I'm quite new to the whole CPAP thing; however, if I may:
+ Where I live the municipal water has an extremely high dissolved iron content. So high in fact that not even normal water softeners can remove it entirely and what is removed is replaced with either sodium or potassium depending on the salt used for regeneration; thus, tap water isn't recommended by my DME and softened water isn't recommended as the sodium in it concentrates and might cause issues. Therefore, we use either distilled or in a pinch the Reverse Osmosis water from the final filter as it's very close to the distilled water in quality (good to be a Chemist, I have the cool toys to test the water
+ The other consideration, my Grand Father ran out of distilled water used soft-water water once; however, his equipment also had a pure oxygen supply and we suspect that the pure oxygen reacted with the chlorine compound(s) used by the municipal water treatment that the water softener couldn't remove; thus, resulting in a visit to the ER for chlorine exposure. The ER Doctor very strongly told my Grand Parents to use only distilled water in his equipment due to the pure oxygen! The Doc also told us that this wasn't the first time something like this had happened. :eek:
+ In response to some of the older posts in this thread:
As for drinking distilled water... I'm a Chemist, AFAIK - there's no harm in drinking distilled water for the average, healthy, adult person. Many (if not most; however, that's a guess) people are not fully hydrated to begin with so even if there was some issue with mineral depletion due to the distilled water (bahh, humbug) such would be negated by the lack of hydration in the average person. Keep in mind, our body has an active mechanism to keep the proper electrolyte levels and obtains most of the required electrolytes from solid foods, not water. To unbalance this system, in a normal healthy adult person, one would have to consume a fairly large amount of water, in fact, it wouldn't matter if the water was tap, deionized, or distilled water by the time one consumed the amount needed to cause harm (hyponatraemia). Finally something to note, the CDC lists distillation as one of the methods for purification of water for drinking (wanted to post a link to the CDC here but I am not allowed yet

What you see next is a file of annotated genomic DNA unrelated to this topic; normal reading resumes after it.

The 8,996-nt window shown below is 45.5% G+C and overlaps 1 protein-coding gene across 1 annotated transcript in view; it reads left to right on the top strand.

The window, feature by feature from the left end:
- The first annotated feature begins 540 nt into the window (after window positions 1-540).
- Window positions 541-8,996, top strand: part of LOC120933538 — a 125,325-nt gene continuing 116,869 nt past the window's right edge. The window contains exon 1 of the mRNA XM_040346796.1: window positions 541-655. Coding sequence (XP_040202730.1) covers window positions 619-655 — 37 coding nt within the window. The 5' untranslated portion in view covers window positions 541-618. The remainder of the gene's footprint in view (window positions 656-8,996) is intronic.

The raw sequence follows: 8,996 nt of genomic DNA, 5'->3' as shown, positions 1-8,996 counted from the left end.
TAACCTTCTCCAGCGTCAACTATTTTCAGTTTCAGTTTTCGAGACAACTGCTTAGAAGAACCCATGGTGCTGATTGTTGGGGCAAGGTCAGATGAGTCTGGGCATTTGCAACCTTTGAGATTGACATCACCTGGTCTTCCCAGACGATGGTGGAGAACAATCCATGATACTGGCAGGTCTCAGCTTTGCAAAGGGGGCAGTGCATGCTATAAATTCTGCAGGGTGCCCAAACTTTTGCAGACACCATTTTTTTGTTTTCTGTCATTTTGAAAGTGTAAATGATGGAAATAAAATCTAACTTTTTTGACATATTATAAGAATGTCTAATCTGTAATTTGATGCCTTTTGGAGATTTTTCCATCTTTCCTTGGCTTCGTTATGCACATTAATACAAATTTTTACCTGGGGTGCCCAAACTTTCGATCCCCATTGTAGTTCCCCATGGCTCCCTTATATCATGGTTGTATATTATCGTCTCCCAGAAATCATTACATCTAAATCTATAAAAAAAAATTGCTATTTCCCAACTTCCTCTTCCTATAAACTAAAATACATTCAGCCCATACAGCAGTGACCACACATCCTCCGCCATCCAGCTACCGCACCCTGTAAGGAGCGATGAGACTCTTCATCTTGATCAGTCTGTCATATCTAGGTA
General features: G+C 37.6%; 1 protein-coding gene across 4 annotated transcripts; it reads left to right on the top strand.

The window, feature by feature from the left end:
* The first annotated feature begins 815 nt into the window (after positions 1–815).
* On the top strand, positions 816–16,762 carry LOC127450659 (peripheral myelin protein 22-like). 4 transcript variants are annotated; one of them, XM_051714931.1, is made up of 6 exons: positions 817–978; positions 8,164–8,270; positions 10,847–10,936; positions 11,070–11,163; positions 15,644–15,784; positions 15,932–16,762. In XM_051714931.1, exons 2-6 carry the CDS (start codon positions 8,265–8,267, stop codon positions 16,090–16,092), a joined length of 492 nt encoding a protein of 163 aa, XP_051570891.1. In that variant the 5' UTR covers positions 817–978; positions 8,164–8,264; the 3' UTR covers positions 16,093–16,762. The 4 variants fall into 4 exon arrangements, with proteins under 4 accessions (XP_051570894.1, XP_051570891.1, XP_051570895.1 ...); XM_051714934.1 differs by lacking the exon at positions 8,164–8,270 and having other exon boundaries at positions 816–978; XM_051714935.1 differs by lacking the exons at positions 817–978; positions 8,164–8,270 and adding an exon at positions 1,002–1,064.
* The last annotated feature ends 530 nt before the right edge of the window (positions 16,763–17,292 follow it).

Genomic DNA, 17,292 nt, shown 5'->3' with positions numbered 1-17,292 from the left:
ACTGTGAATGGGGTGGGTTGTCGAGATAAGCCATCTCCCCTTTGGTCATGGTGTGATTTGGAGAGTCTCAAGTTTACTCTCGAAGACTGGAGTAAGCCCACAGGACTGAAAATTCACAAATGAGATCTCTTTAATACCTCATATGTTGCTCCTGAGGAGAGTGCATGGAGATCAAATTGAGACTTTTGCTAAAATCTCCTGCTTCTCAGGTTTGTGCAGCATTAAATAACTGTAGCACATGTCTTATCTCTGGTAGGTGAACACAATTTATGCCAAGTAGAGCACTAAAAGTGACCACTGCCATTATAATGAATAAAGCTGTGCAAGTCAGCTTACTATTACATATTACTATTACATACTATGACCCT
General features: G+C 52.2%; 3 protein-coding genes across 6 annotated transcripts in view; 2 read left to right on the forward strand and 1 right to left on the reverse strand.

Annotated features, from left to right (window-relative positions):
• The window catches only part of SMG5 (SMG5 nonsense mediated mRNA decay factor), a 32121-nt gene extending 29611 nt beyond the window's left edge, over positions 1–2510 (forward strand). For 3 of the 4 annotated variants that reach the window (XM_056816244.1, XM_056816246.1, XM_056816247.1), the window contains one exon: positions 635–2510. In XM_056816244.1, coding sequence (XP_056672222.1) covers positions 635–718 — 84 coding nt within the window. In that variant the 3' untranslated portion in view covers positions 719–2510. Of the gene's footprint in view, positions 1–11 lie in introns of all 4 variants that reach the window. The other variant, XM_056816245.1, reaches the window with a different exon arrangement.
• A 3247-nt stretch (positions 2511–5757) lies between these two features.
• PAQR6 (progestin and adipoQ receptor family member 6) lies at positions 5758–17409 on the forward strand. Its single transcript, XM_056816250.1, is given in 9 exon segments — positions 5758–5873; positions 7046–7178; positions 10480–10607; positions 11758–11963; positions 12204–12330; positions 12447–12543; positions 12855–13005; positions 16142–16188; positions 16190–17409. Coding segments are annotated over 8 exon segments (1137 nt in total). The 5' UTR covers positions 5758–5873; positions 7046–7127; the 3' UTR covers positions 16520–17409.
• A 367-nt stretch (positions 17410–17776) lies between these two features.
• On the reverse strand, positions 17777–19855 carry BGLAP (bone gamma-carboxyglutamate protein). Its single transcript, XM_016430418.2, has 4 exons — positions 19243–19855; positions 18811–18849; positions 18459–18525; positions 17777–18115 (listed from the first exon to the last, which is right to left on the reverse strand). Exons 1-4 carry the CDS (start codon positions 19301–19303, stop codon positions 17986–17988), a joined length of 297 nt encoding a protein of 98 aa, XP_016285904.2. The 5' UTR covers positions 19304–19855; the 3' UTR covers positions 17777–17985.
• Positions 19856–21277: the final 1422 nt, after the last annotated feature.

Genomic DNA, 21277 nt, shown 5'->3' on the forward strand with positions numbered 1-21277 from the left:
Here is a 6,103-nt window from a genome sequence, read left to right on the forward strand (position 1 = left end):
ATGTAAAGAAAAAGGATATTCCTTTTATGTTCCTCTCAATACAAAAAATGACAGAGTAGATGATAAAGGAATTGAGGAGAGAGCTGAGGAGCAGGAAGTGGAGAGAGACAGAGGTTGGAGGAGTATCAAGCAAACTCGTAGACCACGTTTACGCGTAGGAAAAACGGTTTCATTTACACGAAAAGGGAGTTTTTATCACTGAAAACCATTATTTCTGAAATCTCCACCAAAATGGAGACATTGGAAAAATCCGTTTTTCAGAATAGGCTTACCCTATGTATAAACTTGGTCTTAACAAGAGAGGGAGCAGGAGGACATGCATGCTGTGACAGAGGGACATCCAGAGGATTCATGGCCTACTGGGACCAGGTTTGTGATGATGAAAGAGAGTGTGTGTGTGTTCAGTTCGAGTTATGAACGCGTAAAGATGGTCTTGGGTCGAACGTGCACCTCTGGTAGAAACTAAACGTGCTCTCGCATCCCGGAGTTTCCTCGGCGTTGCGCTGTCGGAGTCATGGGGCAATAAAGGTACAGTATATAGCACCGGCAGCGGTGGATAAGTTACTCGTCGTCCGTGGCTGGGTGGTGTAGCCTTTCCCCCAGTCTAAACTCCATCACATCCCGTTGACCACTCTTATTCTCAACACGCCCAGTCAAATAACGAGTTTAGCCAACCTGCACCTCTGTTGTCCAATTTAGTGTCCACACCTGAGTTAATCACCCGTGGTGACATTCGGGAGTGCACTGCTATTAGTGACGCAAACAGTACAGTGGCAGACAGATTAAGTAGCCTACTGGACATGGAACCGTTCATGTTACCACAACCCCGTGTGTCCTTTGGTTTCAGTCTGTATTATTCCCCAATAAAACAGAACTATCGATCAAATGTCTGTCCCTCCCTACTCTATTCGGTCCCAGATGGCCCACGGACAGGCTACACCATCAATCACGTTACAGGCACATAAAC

) and is used in many parts of the world to provide safe drinking water. Distillation of water is also the primary method in an emergency situation for safe drinking water production - fast, safe, cheap. The worse thing about drinking either distilled or Reverse Osmosis treated water... the taste. We are so used to the small amounts of minerals in the water that the taste is "flat" and that gives the impression that there is something wrong with the water.